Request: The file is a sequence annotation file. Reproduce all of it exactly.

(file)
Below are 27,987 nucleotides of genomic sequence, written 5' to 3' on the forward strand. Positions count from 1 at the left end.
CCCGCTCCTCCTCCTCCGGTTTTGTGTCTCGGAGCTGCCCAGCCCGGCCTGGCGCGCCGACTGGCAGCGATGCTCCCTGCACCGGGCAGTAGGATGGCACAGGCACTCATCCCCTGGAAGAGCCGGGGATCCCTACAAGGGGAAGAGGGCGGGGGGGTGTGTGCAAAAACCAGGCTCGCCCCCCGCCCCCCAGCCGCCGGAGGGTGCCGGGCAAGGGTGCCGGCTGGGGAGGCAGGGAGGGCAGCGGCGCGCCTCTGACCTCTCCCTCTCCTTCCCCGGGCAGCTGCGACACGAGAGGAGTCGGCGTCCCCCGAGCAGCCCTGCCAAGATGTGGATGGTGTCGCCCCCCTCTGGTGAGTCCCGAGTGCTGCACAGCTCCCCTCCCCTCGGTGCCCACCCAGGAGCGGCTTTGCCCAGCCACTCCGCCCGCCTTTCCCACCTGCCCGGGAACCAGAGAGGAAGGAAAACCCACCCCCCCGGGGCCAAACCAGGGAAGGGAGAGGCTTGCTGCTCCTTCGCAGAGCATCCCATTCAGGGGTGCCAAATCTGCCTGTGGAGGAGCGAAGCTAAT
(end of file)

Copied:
Below are 27,987 nucleotides of genomic sequence, written 5' to 3' on the forward strand. Positions count from 1 at the left end.
CCCGCTCCTCCTCCTCCGGTTTTGTGTCTCGGAGCTGCCCAGCCCGGCCTGGCGCGCCGACTGGCAGCGATGCTCCCTGCACCGGGCAGTAGGATGGCACAGGCACTCATCCCCTGGAAGAGCCGGGGATCCCTACAAGGGGAAGAGGGCGGGGGGGTGTGTGCAAAAACCAGGCTCGCCCCCCGCCCCCCAGCCGCCGGAGGGTGCCGGGCAAGGGTGCCGGCTGGGGAGGCAGGGAGGGCAGCGGCGCGCCTCTGACCTCTCCCTCTCCTTCCCCGGGCAGCTGCGACACGAGAGGAGTCGGCGTCCCCCGAGCAGCCCTGCCAAGATGTGGATGGTGTCGCCCCCCTCTGGTGAGTCCCGAGTGCTGCACAGCTCCCCTCCCCTCGGTGCCCACCCAGGAGCGGCTTTGCCCAGCCACTCCGCCCGCCTTTCCCACCTGCCCGGGAACCAGAGAGGAAGGAAAACCCACCCCCCCGGGGCCAAACCAGGGAAGGGAGAGGCTTGCTGCTCCTTCGCAGAGCATCCCATTCAGGGGTGCCAAATCTGCCTGTGGAGGAGCGAAGCTAAT